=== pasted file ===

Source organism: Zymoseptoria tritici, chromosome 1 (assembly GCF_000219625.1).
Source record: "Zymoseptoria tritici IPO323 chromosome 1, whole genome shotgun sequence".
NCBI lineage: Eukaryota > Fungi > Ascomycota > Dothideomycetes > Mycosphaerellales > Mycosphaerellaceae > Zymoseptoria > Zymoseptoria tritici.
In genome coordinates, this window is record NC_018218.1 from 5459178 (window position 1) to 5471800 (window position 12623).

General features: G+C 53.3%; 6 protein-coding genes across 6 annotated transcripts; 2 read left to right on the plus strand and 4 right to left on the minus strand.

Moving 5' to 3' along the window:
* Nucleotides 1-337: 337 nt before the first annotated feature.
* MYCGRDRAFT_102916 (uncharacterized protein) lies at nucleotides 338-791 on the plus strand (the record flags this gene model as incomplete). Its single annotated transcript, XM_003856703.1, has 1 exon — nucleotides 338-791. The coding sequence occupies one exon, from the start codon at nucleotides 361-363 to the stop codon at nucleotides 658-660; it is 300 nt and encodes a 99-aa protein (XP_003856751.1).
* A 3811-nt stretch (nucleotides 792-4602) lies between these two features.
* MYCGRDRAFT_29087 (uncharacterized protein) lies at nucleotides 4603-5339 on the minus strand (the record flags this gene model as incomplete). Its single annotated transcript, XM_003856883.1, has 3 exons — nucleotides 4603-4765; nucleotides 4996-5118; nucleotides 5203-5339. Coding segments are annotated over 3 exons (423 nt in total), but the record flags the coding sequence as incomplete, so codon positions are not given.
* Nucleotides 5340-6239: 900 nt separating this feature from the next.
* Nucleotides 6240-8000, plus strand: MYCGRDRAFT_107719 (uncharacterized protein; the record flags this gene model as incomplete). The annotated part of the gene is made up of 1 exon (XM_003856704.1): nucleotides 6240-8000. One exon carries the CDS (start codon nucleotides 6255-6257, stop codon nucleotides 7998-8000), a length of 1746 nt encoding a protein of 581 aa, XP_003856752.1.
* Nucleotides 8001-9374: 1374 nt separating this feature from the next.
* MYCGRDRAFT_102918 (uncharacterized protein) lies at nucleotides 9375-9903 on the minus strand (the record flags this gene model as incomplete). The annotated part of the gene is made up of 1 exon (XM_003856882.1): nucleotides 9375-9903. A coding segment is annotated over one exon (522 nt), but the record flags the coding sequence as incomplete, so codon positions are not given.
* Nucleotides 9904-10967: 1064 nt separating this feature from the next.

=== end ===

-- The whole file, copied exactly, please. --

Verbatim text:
Source organism: Zymoseptoria tritici, chromosome 1 (assembly GCF_000219625.1).
Source record: "Zymoseptoria tritici IPO323 chromosome 1, whole genome shotgun sequence".
NCBI lineage: Eukaryota > Fungi > Ascomycota > Dothideomycetes > Mycosphaerellales > Mycosphaerellaceae > Zymoseptoria > Zymoseptoria tritici.
In genome coordinates, this window is record NC_018218.1 from 5459178 (window position 1) to 5471800 (window position 12623).

General features: G+C 53.3%; 6 protein-coding genes across 6 annotated transcripts; 2 read left to right on the plus strand and 4 right to left on the minus strand.

Moving 5' to 3' along the window:
* Nucleotides 1-337: 337 nt before the first annotated feature.
* MYCGRDRAFT_102916 (uncharacterized protein) lies at nucleotides 338-791 on the plus strand (the record flags this gene model as incomplete). Its single annotated transcript, XM_003856703.1, has 1 exon — nucleotides 338-791. The coding sequence occupies one exon, from the start codon at nucleotides 361-363 to the stop codon at nucleotides 658-660; it is 300 nt and encodes a 99-aa protein (XP_003856751.1).
* A 3811-nt stretch (nucleotides 792-4602) lies between these two features.
* MYCGRDRAFT_29087 (uncharacterized protein) lies at nucleotides 4603-5339 on the minus strand (the record flags this gene model as incomplete). Its single annotated transcript, XM_003856883.1, has 3 exons — nucleotides 4603-4765; nucleotides 4996-5118; nucleotides 5203-5339. Coding segments are annotated over 3 exons (423 nt in total), but the record flags the coding sequence as incomplete, so codon positions are not given.
* Nucleotides 5340-6239: 900 nt separating this feature from the next.
* Nucleotides 6240-8000, plus strand: MYCGRDRAFT_107719 (uncharacterized protein; the record flags this gene model as incomplete). The annotated part of the gene is made up of 1 exon (XM_003856704.1): nucleotides 6240-8000. One exon carries the CDS (start codon nucleotides 6255-6257, stop codon nucleotides 7998-8000), a length of 1746 nt encoding a protein of 581 aa, XP_003856752.1.
* Nucleotides 8001-9374: 1374 nt separating this feature from the next.
* MYCGRDRAFT_102918 (uncharacterized protein) lies at nucleotides 9375-9903 on the minus strand (the record flags this gene model as incomplete). The annotated part of the gene is made up of 1 exon (XM_003856882.1): nucleotides 9375-9903. A coding segment is annotated over one exon (522 nt), but the record flags the coding sequence as incomplete, so codon positions are not given.
* Nucleotides 9904-10967: 1064 nt separating this feature from the next.